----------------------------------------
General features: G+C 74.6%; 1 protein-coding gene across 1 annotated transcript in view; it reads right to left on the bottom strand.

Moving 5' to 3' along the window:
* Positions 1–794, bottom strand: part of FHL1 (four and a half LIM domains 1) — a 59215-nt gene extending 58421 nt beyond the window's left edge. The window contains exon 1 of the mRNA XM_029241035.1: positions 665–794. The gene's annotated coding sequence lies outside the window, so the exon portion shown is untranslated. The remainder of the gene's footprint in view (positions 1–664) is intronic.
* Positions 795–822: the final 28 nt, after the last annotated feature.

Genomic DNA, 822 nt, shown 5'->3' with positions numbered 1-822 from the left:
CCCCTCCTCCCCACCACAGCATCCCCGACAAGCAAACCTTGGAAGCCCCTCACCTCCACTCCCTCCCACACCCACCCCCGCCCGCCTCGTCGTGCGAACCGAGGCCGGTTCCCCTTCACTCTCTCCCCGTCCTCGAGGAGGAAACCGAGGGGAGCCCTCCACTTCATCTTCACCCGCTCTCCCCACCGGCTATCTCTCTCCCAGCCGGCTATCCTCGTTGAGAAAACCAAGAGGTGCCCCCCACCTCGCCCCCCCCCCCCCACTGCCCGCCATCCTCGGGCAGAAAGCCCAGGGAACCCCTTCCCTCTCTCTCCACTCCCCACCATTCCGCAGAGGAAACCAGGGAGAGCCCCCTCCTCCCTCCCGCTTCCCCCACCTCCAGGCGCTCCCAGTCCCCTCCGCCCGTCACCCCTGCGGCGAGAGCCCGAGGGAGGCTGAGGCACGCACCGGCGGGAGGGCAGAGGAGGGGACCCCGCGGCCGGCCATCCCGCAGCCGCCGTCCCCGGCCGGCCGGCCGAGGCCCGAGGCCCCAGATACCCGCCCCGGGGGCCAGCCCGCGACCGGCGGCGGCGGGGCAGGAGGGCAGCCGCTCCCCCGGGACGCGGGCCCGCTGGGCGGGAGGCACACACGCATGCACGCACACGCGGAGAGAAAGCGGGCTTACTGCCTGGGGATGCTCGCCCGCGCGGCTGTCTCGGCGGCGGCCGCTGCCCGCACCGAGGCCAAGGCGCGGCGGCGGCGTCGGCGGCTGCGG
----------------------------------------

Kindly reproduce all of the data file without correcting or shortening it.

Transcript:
General features: G+C 74.6%; 1 protein-coding gene across 1 annotated transcript in view; it reads right to left on the bottom strand.

Moving 5' to 3' along the window:
* Positions 1–794, bottom strand: part of FHL1 (four and a half LIM domains 1) — a 59215-nt gene extending 58421 nt beyond the window's left edge. The window contains exon 1 of the mRNA XM_029241035.1: positions 665–794. The gene's annotated coding sequence lies outside the window, so the exon portion shown is untranslated. The remainder of the gene's footprint in view (positions 1–664) is intronic.
* Positions 795–822: the final 28 nt, after the last annotated feature.

Genomic DNA, 822 nt, shown 5'->3' with positions numbered 1-822 from the left:
CCCCTCCTCCCCACCACAGCATCCCCGACAAGCAAACCTTGGAAGCCCCTCACCTCCACTCCCTCCCACACCCACCCCCGCCCGCCTCGTCGTGCGAACCGAGGCCGGTTCCCCTTCACTCTCTCCCCGTCCTCGAGGAGGAAACCGAGGGGAGCCCTCCACTTCATCTTCACCCGCTCTCCCCACCGGCTATCTCTCTCCCAGCCGGCTATCCTCGTTGAGAAAACCAAGAGGTGCCCCCCACCTCGCCCCCCCCCCCCCACTGCCCGCCATCCTCGGGCAGAAAGCCCAGGGAACCCCTTCCCTCTCTCTCCACTCCCCACCATTCCGCAGAGGAAACCAGGGAGAGCCCCCTCCTCCCTCCCGCTTCCCCCACCTCCAGGCGCTCCCAGTCCCCTCCGCCCGTCACCCCTGCGGCGAGAGCCCGAGGGAGGCTGAGGCACGCACCGGCGGGAGGGCAGAGGAGGGGACCCCGCGGCCGGCCATCCCGCAGCCGCCGTCCCCGGCCGGCCGGCCGAGGCCCGAGGCCCCAGATACCCGCCCCGGGGGCCAGCCCGCGACCGGCGGCGGCGGGGCAGGAGGGCAGCCGCTCCCCCGGGACGCGGGCCCGCTGGGCGGGAGGCACACACGCATGCACGCACACGCGGAGAGAAAGCGGGCTTACTGCCTGGGGATGCTCGCCCGCGCGGCTGTCTCGGCGGCGGCCGCTGCCCGCACCGAGGCCAAGGCGCGGCGGCGGCGTCGGCGGCTGCGG